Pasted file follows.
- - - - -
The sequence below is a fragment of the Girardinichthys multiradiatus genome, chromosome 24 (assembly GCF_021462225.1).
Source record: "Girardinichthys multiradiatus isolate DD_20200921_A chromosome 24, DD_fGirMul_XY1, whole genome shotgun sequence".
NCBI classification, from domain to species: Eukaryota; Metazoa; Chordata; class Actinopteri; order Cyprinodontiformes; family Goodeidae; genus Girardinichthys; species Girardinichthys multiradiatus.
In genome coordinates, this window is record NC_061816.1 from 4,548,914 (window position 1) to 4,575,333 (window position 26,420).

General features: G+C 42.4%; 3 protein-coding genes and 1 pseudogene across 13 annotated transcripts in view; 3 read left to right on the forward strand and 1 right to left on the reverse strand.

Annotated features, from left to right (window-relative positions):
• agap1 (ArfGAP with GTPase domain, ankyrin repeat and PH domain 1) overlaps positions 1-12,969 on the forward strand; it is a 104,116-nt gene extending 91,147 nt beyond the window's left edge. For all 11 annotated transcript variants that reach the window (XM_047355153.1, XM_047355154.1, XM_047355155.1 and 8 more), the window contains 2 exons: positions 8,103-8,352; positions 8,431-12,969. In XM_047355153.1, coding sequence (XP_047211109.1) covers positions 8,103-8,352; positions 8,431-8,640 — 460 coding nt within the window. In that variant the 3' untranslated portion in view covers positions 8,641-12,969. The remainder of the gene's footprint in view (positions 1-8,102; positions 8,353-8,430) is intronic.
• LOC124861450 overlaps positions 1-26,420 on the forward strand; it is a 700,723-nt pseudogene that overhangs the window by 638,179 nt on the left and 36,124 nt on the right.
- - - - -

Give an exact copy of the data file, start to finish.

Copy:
The sequence below is a fragment of the Girardinichthys multiradiatus genome, chromosome 24 (assembly GCF_021462225.1).
Source record: "Girardinichthys multiradiatus isolate DD_20200921_A chromosome 24, DD_fGirMul_XY1, whole genome shotgun sequence".
NCBI classification, from domain to species: Eukaryota; Metazoa; Chordata; class Actinopteri; order Cyprinodontiformes; family Goodeidae; genus Girardinichthys; species Girardinichthys multiradiatus.
In genome coordinates, this window is record NC_061816.1 from 4,548,914 (window position 1) to 4,575,333 (window position 26,420).

General features: G+C 42.4%; 3 protein-coding genes and 1 pseudogene across 13 annotated transcripts in view; 3 read left to right on the forward strand and 1 right to left on the reverse strand.

Annotated features, from left to right (window-relative positions):
• agap1 (ArfGAP with GTPase domain, ankyrin repeat and PH domain 1) overlaps positions 1-12,969 on the forward strand; it is a 104,116-nt gene extending 91,147 nt beyond the window's left edge. For all 11 annotated transcript variants that reach the window (XM_047355153.1, XM_047355154.1, XM_047355155.1 and 8 more), the window contains 2 exons: positions 8,103-8,352; positions 8,431-12,969. In XM_047355153.1, coding sequence (XP_047211109.1) covers positions 8,103-8,352; positions 8,431-8,640 — 460 coding nt within the window. In that variant the 3' untranslated portion in view covers positions 8,641-12,969. The remainder of the gene's footprint in view (positions 1-8,102; positions 8,353-8,430) is intronic.
• LOC124861450 overlaps positions 1-26,420 on the forward strand; it is a 700,723-nt pseudogene that overhangs the window by 638,179 nt on the left and 36,124 nt on the right.